Dear Zindagi - Review, Cast, Songs, Story

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After the huge success English Vinglish, it was obvious that I would keep an eye on the career of Gauri Shinde. In the middle of the same film universe, we find ourselves immersed in the life of Kaira (Alia Bhatt) and his work as director of photography. If at first glance, everything seems to work for her, pretty soon we realize that it is only the beginning of her career and aspires to do more.


Gradually, the image of her little too cool world crumbles. Her relationships with men are disastrous and in the end, she is left with her friends. Nevertheless, we feel that she cannot really talk to them. From Mood swings, difficulty sleeping at night, nervousness, Kaira wonder if the problem of all that falls on her, is not just her. And that's when she hears Dr. Jehangir Khan speak at a conference who may perhaps be able to help her understand what is happening. Thus begins a journey toward self-discovery.

Let's talk about what works in the film. Alia Bhatt is very fair in her role and manages to touch the viewer in the same way as Shahrukh Khan, who is absolutely convincing in voice of reason. The duo works and is frankly dynamic. The rest of the cast from men who punctuate the emotional life of Kaira, friends and family are too limited. A small mention for Ira Dubey, who deserved more space in the character of Fatima.

The direction, locations in Goa, the decorations and the details make the charm of the film and are well kept. There is nothing to say, as Dear Zindagi is very enjoyable to watch.

Dear Zindagi focus on Kaira and the riddle she represents. And with so much focus on her, the other characters do not have time to exist. During the first part, they really cling to successfully understand is that in relation to it, but more importantly, to see the impact they each have in her life. What is unfortunate is that they seem unnecessary and will not help Kaira. No, the only way she has to get out is to see a psychologist. And the film seems to have a real purpose only when Dr. Jehangir Khan comes in.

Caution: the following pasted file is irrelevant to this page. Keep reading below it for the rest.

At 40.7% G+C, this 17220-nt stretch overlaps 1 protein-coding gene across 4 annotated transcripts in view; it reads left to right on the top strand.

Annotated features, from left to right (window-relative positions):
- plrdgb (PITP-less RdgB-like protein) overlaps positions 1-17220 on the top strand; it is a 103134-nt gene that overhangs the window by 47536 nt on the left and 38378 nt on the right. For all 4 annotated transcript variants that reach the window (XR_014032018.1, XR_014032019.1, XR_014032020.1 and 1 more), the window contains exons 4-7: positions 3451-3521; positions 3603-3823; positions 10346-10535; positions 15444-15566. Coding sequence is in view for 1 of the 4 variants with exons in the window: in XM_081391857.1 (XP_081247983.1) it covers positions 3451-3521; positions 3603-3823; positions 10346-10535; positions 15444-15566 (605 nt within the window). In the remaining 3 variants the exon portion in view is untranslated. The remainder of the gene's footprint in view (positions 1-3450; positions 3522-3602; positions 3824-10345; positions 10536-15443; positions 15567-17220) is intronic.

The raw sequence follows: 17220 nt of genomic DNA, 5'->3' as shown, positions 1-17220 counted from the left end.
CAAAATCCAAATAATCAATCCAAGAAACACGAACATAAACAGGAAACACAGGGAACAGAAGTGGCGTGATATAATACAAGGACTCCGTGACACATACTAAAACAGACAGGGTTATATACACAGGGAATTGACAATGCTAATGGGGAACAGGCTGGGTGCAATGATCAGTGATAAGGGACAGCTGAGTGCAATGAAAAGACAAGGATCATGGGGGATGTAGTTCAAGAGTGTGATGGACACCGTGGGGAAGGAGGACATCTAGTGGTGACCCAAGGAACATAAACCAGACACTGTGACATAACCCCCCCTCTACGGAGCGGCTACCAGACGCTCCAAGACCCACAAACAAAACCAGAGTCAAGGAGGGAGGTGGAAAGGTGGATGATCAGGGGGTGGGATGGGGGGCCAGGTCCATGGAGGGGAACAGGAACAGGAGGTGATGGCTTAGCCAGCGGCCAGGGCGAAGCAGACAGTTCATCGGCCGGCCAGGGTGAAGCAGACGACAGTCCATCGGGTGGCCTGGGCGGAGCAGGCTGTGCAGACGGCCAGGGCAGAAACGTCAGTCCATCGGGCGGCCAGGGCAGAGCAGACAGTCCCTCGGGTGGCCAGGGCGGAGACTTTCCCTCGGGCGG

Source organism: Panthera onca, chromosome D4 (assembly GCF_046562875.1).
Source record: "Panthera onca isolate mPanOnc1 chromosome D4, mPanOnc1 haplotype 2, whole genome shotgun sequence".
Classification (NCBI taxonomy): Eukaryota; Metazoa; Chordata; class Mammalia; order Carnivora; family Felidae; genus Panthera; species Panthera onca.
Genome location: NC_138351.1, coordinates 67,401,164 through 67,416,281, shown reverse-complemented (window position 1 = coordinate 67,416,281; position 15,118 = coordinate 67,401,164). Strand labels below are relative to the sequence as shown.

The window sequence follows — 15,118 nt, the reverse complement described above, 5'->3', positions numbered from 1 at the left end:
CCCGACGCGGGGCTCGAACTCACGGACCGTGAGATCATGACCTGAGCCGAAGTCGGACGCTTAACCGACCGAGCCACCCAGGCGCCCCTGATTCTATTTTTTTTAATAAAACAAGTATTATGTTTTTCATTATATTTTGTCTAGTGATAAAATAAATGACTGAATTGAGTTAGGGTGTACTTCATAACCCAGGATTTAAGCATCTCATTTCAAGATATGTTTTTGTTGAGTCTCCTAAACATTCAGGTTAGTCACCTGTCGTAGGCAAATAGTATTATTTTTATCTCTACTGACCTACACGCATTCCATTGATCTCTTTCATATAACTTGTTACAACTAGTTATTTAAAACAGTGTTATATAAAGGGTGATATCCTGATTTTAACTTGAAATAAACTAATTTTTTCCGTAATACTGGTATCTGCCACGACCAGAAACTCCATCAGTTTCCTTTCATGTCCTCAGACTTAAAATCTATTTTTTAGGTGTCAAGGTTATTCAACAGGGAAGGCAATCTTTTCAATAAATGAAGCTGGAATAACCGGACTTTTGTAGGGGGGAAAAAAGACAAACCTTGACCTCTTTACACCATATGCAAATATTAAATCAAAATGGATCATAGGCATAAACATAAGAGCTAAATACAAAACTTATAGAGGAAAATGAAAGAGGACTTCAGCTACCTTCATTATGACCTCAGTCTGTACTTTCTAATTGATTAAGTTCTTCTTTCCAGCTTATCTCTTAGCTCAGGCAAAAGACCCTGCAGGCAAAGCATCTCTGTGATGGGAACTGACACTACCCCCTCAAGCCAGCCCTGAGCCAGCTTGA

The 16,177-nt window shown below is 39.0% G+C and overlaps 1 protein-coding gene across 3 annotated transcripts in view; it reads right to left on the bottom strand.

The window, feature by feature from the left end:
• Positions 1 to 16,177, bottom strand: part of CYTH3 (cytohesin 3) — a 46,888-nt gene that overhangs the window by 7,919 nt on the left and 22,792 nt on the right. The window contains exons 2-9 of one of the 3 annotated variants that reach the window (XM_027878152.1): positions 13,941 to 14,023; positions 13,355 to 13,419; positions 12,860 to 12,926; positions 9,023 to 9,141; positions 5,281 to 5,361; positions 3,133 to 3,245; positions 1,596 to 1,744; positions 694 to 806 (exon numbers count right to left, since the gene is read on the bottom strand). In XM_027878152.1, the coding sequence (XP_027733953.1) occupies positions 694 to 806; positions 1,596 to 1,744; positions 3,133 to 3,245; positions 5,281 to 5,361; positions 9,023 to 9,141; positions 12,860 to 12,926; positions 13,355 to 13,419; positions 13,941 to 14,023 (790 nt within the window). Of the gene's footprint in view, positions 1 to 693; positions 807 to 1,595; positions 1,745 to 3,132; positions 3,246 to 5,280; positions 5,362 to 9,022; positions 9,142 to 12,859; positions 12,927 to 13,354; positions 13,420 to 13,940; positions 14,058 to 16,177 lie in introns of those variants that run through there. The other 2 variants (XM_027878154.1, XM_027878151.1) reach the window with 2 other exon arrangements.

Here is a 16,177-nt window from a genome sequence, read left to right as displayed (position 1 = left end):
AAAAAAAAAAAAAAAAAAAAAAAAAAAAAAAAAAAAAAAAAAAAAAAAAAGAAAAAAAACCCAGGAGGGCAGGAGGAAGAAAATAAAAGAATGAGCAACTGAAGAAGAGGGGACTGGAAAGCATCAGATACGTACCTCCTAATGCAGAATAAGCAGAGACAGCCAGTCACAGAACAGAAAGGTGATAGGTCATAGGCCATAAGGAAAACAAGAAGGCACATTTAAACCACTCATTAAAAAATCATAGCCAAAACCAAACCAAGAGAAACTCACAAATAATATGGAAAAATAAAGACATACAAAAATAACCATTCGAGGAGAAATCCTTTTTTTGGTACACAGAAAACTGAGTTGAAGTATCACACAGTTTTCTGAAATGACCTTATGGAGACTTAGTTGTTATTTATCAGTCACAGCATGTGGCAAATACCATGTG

Depression is a more common experience than is believed and the film gives the impression of flying over the subject without ever really talking in depth. You really have to be careful to understand that Kaira suffers, as what surrounds us seems normal and far from unpleasant. Some moments are a bit flat and it is not impossible that you may be in front of cinema with clich├ęs or sequences that are not important for the progress of the story. But we never get bored. The pace allows us to watch the film without having the time to dwell on its faults.

For me, Dear Zindagi is not a feel-good movie, despite some touching moments. It grows to reflection, to ask questions. I emerge from the theatre with the urge to crunch the life to the full, but just one look in my city if there was not a look-alike Dr. Jehangir Khan.